Draft integrity measures limiting small business Capital Gains Tax (CGT) concessions are in the firing line.
Following an announcement in the 2017-18 Federal Budget, draft legislation targeting the appropriate use of small business capital gains tax (SBCGT) concessions was released for public consultation earlier this year. But the changes go further than expected.
New criteria for concessions on share or unit sales
In the draft legislation, you must satisfy four new criteria to access SBCGT concessions on the sale of shares or units:
- You must pass a stricter active asset test.
- You must be carrying on a business just before the relevant CGT event if you are relying on the SBCGT entity test to qualify for the concessions.
- The company or trust in which the shares or units are being sold must be carrying on a business just before the CGT event.
- The object entity itself must either satisfy the SBCGT entity test or a modified $6m maximum net asset value test.
The Treasury says the proposed changes are ‘designed to prevent taxpayers from accessing the concessions for assets which are unrelated to their small business.’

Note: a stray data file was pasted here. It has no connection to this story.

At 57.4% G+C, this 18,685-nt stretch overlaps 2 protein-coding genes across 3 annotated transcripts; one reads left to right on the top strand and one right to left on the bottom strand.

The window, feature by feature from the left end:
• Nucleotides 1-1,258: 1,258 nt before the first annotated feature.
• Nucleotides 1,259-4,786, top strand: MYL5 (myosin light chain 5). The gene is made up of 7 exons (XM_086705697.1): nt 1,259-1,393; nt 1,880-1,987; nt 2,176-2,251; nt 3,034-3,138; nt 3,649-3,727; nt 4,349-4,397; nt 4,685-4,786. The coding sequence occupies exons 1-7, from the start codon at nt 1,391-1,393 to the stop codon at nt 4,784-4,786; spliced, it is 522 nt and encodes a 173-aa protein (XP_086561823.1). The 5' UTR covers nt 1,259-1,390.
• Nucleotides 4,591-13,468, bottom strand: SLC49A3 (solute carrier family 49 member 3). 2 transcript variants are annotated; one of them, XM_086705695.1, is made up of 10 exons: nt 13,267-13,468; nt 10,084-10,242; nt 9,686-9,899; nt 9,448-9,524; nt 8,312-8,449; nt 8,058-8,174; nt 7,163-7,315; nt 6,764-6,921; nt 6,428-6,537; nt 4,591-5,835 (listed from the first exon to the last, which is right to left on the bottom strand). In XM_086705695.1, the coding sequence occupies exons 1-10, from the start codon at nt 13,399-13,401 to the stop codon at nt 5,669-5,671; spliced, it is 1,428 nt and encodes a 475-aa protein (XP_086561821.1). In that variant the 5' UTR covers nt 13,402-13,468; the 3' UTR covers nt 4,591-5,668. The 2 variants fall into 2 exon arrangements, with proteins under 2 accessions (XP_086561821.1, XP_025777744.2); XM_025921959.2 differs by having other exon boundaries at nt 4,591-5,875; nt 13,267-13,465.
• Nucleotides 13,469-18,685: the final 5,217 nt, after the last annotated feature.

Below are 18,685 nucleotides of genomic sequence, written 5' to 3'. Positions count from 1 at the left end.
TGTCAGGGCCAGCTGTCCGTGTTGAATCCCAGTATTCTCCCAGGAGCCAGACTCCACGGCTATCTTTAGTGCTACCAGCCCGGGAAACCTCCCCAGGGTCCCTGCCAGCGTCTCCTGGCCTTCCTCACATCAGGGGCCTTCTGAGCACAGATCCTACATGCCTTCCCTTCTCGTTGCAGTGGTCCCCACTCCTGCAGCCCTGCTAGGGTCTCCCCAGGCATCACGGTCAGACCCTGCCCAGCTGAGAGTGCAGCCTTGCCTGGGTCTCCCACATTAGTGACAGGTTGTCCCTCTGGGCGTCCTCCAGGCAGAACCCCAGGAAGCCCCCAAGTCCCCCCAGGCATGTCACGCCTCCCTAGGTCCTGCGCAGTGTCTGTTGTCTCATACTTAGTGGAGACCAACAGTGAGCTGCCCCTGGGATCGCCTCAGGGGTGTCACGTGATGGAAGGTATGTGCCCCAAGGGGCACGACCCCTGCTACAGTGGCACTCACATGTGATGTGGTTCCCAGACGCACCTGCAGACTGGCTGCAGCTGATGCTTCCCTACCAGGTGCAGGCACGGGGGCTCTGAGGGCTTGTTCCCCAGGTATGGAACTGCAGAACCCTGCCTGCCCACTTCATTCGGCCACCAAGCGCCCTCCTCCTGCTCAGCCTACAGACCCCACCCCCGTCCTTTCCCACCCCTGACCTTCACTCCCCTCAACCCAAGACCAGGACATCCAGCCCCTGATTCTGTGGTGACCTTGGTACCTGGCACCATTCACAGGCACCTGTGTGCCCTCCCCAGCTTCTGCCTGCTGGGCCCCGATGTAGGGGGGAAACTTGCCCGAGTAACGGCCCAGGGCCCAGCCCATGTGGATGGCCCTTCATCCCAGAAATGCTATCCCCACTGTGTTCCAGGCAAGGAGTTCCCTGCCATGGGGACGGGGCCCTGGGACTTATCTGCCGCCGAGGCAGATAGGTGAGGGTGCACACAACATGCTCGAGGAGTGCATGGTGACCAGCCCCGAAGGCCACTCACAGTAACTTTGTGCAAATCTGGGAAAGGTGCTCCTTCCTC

The amendments in their current form, however, have been criticized by the Institute of Public Accountants, who say,
‘The amendments proposed will add an added degree of complexity to the existing provisions, particularly for gains relating to shares in a company or interests in a trust. The small business CGT concessions are already perceived by most practitioners as quite complex.’
Tax bills: the backdating time bomb
The proposed legislation says the new amendments will be applied retrospectively from 1 July 2017. This means you may receive a significantly larger tax bill if you sold CGT assets after 30 June 2017 and you’re claiming concessions under the existing SBCGT criteria.
It’s possible the proposed amendments will be scaled back following the public consultation. But if you’ve applied SBCGT concessions to an asset-owning business which holds and/or leases business assets to a related, but separate business, you may have a hefty tax bill on the horizon.
Are you concerned about the proposed changes to CGT concessions for small businesses? The Developers’ Forum is the ideal place to look for financial advice to optimise management of your business assets.